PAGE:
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New apple crop second largest in Washington's history

Estimates released by Washington's apple industry in August indicate that the 2013-14 apple crop will be the second largest in the state's history. Charles Pomianek, director of the Wenatchee Valley Traffic Association, said the statewide total is placed at 119.8 million boxes, down 10 million boxes from last year's record-setting season.

"On Aug. 1, we had 10 million boxes left on the storage crop," he said. From a movement standpoint, he said there will be an orderly transition between this balance and volume moving into the pipeline during the new season.

CropOverviewThe news from Washington apple orchards is that producers are expecting a good, clean crop with high quality and good sizing this season. (Photo courtesy of Stemilt Growers LLC)"We started shipping new-crop apples last week," he told The Produce News Aug. 21. Galas and Gingergolds are already moving into the pipeline.

A volume breakdown for top apple varieties for the 2013-14 season is as follows: Red Delicious/33.75 million boxes; Golden Delicious/10.5 million boxes; Granny Smith/15 million boxes; Fuji/16.5 million boxes; Gala/26.4 million boxes;' Cripps Pink/3.3 million boxes; Jonagold/1 million boxes; Braeburn/2.3 million boxes; and Honeycrisp 5.7 million boxes. The balance of the overall estimate is taken up by all other varieties.

According to Pomianek, acreage in apple production has remained relatively stable. "New orchards are more densely planted, and more fruit is coming off due to better horticultural practices," he commented.

Although sunburn and hail storms did affect some growing operations, Pomianek said weather has generally been good. "It looks like a pretty good year," he said. "We have clean, quality fruit."

Acreage is also being planted in such a way as to minimize labor requirements. "It's amazing what they can do with bin fillers," he said.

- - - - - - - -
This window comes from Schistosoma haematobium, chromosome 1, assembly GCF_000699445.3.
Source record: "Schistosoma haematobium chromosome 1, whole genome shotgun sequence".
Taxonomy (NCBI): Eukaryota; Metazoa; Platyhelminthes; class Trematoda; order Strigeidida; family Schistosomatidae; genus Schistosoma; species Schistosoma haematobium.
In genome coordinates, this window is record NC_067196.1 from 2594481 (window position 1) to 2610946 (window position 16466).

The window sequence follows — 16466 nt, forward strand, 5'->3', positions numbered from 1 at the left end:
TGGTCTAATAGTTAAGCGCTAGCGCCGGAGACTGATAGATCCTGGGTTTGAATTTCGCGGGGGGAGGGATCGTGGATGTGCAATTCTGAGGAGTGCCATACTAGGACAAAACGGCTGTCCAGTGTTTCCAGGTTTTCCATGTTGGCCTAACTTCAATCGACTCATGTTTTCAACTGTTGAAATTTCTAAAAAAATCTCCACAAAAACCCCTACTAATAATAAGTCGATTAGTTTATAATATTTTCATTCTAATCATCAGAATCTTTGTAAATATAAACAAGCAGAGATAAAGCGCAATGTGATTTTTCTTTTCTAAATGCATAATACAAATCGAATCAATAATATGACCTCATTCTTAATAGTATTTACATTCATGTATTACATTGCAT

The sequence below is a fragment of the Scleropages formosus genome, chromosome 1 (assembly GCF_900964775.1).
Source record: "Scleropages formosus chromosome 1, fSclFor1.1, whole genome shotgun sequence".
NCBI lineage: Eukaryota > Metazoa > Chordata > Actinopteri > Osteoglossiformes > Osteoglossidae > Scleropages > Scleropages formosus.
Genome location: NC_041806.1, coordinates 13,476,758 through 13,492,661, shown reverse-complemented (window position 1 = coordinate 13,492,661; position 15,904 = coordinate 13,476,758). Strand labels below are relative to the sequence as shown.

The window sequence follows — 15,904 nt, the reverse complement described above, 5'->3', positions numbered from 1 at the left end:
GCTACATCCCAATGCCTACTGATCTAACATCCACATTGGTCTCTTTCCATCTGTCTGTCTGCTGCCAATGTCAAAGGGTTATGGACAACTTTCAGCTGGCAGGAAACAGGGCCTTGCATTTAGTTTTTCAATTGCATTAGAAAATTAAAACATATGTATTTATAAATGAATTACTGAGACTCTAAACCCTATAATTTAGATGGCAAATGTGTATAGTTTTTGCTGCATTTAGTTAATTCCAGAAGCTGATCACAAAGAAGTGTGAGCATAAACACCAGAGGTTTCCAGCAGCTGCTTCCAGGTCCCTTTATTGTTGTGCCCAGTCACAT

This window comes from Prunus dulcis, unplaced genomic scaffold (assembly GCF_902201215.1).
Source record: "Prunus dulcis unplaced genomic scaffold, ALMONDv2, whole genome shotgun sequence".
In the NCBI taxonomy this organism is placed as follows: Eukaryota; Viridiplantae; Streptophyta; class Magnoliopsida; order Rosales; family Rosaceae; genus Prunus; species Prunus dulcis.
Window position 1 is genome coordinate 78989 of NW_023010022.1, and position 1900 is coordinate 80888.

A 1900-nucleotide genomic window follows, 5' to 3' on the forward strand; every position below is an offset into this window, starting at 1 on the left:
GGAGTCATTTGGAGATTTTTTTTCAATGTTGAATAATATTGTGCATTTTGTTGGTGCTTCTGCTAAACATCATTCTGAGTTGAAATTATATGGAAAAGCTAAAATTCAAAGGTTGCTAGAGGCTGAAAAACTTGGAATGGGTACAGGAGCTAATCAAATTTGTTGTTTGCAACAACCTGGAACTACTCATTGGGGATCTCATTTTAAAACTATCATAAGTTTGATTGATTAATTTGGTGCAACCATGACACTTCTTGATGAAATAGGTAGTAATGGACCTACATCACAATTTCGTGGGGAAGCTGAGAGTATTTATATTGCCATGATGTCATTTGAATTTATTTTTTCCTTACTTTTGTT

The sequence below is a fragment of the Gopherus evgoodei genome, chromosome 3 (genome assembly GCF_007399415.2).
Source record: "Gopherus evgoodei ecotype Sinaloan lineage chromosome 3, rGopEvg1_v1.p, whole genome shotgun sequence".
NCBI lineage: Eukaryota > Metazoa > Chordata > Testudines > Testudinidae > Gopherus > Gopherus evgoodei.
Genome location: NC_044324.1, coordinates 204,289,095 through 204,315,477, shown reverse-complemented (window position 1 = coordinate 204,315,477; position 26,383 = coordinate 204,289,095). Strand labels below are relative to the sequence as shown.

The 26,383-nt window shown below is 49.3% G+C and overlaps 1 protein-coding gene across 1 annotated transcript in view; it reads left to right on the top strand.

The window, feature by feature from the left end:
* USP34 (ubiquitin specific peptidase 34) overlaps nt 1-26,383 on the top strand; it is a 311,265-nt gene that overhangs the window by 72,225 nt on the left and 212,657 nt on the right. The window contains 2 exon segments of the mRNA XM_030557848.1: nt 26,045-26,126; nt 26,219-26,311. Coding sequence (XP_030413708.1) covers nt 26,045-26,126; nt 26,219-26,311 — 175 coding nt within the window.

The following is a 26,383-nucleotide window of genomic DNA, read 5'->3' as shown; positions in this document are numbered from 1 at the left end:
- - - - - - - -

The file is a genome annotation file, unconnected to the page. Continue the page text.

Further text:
"Labor is still an extremely difficult situation for our members," Pomianek continued. "There is a significant pickup in H-2A pickers in the last couple of years." He said use of the guest worker program by larger operations means that more workers are available for smaller producers.

Pomianek said domestic apple consumption has not increased significantly. As a result, "We definitely need new markets [to move increased volume]." He said the industry is working to develop export opportunities as a way to move additional product.

Jon DeVaney, executive director of the Yakima Valley Growers-Shippers Association, attended the U.S. Apple Association Apple Crop Outlook and Marketing Conference held in Chicago Aug. 22-23. He provided some insights to The Produce News Aug. 26.

"The discussion at USApple was very interesting," he stated, saying that national supplies are expected to be up 13 percent this season. "That's big, but not huge."

The biggest production increases are coming from the Midwest and East. "Michigan's recovery was the big story there," he commented.

DeVaney was asked to provide his perspective about the way in which Washington fits into the national picture, and a comparison of the 2012-13 and 2013-14 seasons was revealing. Because of national dynamics last season, DeVaney said Washington growers picked everything they would get their hands on to supply national pipelines which had dried due to weather impacts in other growing regions. This helped to keep processors busy.

"This year will be different," he stated. Supplies of fresh apples coming from Washington this season will show a 7 percent decrease.

Looking into the future, DeVaney said the trend in Washington has always been to produce greater apple volume. "We've had larger increases with little acreage decline," he noted.

Two approaches to marketing are expected to yield good long-range results for the Washington apple industry. DeVaney said increased consumer consumption will be targeted. "There's always discussions about ways to increase consumption," he said. "Consumers at the retail level may not be as price sensitive as we think." Today, he said consumer purchases are driven by interest in quality and flavor. Washington's growers are increasingly planting orchards with new apple varieties for which consumers have demonstrated a preference.

"With new varieties, we will get new customers," he commented.

Equally important is the development of export markets. DeVaney said the industry is working on policy issues with governmental leaders that will facilitate the opening of new markets.